Nancy Pelosi’s Protection LOOPHOLE Exposed

Nancy Pelosi's Stock Ban Contains a Giant Loophole

Nancy Pelosi’s Stock Ban Contains a Giant Loophole

(RightWing.org) – In 2011, the media reported House Speaker Nancy Pelosi (D-CA) met with VISA’s CEO before the House was set to vote on ending highly profitable fees and that the company had donated to her re-election campaign. VISA was in the process of launching an $18 billion public stock offering, and the legislation would have harmed the value of the stocks. The company then approached her husband about a cut of the Initial Public Offering (IPO). The media alleged the speaker gamed the financial reforms to reap a profit after the bill was delayed for two years.

In 2012, Congress passed the Stop Trading on Congressional Knowledge Act (STOCK Act) to change the perception lawmakers were profiting off their insider knowledge. Eleven years later, some question what the STOCK Act did to alleviate the appearance of corruption. On September 13, The New York Times reported 97 lawmakers or their families bought stocks or other financial vehicles over a 3-year period which may have overlapped their committee appointments and violated the law. Now, a bipartisan group of legislators wants to replace the STOCK Act, but the new proposal may contain a giant loophole.

Did the STOCK Act Fail?

In 2020, the failures of the STOCK Act took center stage. Dozens of members of Congress in both political parties made investment transactions worth over $150 million. They bought stocks that would increase in value during the pandemic; some included companies providing remote work technologies, telemedicine, and car makers shifting production from vehicles to ventilators. At the same time, they divested themselves of investments in hospitality companies or restaurants.

While the politicians may not have done anything illegal, it highlighted weaknesses of the STOCK Act. In December, Pelosi ignited controversy when she told the press lawmakers should be allowed to participate in the purchase and sale of stocks by participating in the “free market economy.” Rep. Alexandria Ocasio-Cortez (D-NY) argued members of Congress should abstain from stock purchases because they have access to data the public doesn’t and because they write and pass laws.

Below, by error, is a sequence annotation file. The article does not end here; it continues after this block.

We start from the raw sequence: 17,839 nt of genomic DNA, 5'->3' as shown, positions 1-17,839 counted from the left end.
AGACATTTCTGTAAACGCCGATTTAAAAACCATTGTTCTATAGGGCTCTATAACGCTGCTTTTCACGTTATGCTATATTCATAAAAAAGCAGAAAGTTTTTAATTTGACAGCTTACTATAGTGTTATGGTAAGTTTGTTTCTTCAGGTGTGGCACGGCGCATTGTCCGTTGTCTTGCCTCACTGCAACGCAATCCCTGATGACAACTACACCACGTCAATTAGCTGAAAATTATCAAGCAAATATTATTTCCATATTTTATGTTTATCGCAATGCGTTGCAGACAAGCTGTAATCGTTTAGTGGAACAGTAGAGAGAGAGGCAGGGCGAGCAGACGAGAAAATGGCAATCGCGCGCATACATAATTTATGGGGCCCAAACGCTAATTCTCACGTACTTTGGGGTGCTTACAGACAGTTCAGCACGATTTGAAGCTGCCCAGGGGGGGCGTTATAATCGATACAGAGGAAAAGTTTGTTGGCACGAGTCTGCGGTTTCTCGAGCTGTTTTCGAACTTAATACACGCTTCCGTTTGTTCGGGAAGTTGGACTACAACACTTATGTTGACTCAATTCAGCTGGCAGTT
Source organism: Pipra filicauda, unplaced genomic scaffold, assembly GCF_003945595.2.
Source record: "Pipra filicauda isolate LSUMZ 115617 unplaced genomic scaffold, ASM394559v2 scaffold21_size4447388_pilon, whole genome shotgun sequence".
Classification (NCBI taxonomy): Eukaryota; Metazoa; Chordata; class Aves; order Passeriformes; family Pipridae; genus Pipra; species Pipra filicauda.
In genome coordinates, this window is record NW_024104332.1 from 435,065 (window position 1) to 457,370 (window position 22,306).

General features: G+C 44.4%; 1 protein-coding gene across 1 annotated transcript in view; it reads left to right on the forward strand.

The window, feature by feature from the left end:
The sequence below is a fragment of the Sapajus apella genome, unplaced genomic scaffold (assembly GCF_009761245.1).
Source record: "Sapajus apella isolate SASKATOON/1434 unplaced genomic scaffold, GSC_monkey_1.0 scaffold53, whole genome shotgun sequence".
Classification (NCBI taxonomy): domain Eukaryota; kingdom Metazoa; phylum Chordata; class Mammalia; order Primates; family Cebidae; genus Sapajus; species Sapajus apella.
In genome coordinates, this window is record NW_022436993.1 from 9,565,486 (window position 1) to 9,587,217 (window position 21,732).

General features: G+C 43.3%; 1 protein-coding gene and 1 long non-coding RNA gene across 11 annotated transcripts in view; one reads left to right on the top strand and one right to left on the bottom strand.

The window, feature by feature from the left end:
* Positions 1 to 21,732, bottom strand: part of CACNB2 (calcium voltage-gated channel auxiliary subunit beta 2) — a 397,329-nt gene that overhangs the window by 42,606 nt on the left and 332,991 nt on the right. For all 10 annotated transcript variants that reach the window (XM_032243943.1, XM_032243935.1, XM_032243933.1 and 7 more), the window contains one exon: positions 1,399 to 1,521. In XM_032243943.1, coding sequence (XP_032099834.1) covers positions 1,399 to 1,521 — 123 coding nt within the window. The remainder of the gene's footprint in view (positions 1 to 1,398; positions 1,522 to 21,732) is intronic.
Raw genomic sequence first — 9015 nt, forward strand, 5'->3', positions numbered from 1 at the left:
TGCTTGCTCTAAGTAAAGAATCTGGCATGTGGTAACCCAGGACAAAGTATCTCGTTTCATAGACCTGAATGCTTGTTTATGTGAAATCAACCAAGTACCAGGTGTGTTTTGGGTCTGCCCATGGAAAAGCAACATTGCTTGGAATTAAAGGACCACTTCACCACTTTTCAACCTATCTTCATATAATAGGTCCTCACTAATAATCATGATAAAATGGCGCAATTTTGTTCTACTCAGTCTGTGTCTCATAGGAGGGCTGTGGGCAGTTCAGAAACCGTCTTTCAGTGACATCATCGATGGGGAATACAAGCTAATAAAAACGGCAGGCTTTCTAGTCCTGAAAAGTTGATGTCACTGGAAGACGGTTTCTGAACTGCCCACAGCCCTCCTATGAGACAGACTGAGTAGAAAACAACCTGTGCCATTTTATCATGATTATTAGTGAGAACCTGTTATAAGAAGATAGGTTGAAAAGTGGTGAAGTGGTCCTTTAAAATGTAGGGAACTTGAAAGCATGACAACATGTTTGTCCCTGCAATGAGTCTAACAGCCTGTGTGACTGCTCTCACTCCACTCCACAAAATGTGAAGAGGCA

On September 14, the speaker told reporters new legislation banning stock trades could come up for a vote by the of the month. Yet, it was September 28 before Rep. Zoe Lofgren (D-CA) introduced the Combatting Financial Conflicts of Interest in Government Act. The legislation is supposed to ban politicians, their families, senior congressional staff, executive branch members, and the Supreme Court (SCOTUS) justices from trading stocks. Yet, the Daily Caller News Foundation (DCNF) interviewed numerous experts who backed the proposal but said there was a loophole that needed to be fixed.

New Law Could Allow Members of Congress To Continue Profiting Off Their Government Knowledge

The 26-page bill would require those obligated under the law to place investments in a blind trust run by an independent trustee to manage the assets and ensure no conflicts of interest exist. A public official would authorize the trustee.

Director of federal policy at the National Taxpayers Union (NPU) Andrew Lautz told the DCNF that government entities could approve trusts that aren’t “blind.” He said there could be ways to circumvent the law due to broad language subject to interpretation.

Tech policy director at the Taxpayers Protection Alliance Dan Savickas said there is no accountability in the bill, which defeats its intent. He noted there wasn’t a way in the legislation to ensure lawmakers don’t talk to those running the blind trust.

Still, a Democratic source told the DCNF that a goal of the law was to allow flexibility for ethics offices as they make rules as new forms of blind trusts are created in the future. The source added the Committee on House Administration, which is working on the legislation, will look at refinements to the law as part of the normal legislative process.

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